Is Retirement Nothing But a Pipe Dream for Americans?
Despite a rebound in home prices and new all-time nominal highs in the stock market, Americans are set for an unpleasant retirement, if they even make it that far.
The Employee Benefit Research Institute’s latest survey on retirement confidence shows that the majority of workers have saved for their golden years, but the piggybank is quite slim. Excluding the value of a primary home and any defined benefit plans, 57 percent of households say they have less than $25,000 in savings and investments. Twenty-eight percent say they have less than $1,000.
To little surprise, confidence among American workers have seen better days. The percentage of workers confident about having enough money for a comfortable retirement is relatively unchanged from the record lows of 2011. Half of all workers are either not too or not at all confident of having enough money for retirement, while only 13 percent are very confident. In comparison, confidence levels reached their highest point in 2007, with 27 percent feeling very confident.
Sentiment among American retirees is also very low. Only 18 percent are very confident about having enough money for a comfortable retirement, compared to 41 percent in 2007. At the same time, 14 percent are not at all confident and 22 percent are not too confident.
Why is the outlook so dismal…
The report explains, “One reason that retirement confidence may have remained low despite a brightening economic outlook is that some workers may be waking up to a realization of just how much they may need to save each year from now until they retire so they can live comfortably in retirement.”
One third of those polled think they need to save 20 percent or less of their total household income, with 2 in 10 people placing that amount between 20 percent and 29 percent. Sadly, 23 percent did not know how much they should save.
There is always a reason to not do something, but Americans have a lot on their plates these days. When asked to identify the most pressing current financial issue, both workers and retirees said job uncertainty (30 percent of workers and 27 percent of retirees).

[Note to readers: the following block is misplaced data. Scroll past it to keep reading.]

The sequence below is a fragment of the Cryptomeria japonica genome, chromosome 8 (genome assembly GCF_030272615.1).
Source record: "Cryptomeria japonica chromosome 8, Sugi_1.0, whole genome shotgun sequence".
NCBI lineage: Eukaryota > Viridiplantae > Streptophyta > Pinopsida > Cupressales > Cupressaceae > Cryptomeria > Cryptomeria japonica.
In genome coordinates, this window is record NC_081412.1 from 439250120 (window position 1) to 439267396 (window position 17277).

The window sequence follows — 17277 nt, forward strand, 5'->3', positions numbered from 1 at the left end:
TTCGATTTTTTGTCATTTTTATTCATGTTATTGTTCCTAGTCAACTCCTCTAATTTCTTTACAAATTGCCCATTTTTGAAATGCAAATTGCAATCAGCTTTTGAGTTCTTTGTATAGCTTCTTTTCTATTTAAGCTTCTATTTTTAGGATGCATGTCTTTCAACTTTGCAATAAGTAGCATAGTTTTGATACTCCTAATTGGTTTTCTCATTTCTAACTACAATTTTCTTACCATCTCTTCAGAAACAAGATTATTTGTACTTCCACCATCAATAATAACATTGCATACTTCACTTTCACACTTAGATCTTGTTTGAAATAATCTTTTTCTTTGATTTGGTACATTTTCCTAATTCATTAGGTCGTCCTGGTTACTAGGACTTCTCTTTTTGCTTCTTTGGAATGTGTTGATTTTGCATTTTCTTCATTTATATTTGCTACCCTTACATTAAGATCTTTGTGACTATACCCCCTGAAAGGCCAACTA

In fact, only 2 percent of workers and 4 percent of retirees said saving or planning for retirement was the most pressing financial issue for Americans.
Here are other pressing issues included in the report:
- Making ends meet (12 percent for workers and retirees)
- The budget deficit and government spending (8 percent of workers and 14 percent of retirees)
- Paying for health insurance or medical expenses (9 percent of workers and 10 percent of retirees)
- The economy (8 percent of workers and 6 percent of retirees)
- Taxes (8 percent of workers and 5 percent of retirees)
- Making mortgage payments (8 percent of workers and 4 percent of retirees)
Debt is also serving as a headwind to retirement. The cost of living is on the rise as the U.S. dollar loses purchasing power, and many people are turning to debt to make up the difference between income and expenses.
The report explains, “Moreover, a significant number of Americans carry what they see as a problematic amount of debt. Sixteen percent of workers and 13 percent of retirees report their level of debt is a major problem, while an additional 44 percent of workers and 26 percent of retirees describe it as a minor problem. In addition, 25 percent of workers and 15 percent of retirees indicate that their current level of debt is higher than it was five years ago.”
Here’s how the main U.S. stock indexes performed on Wednesday:
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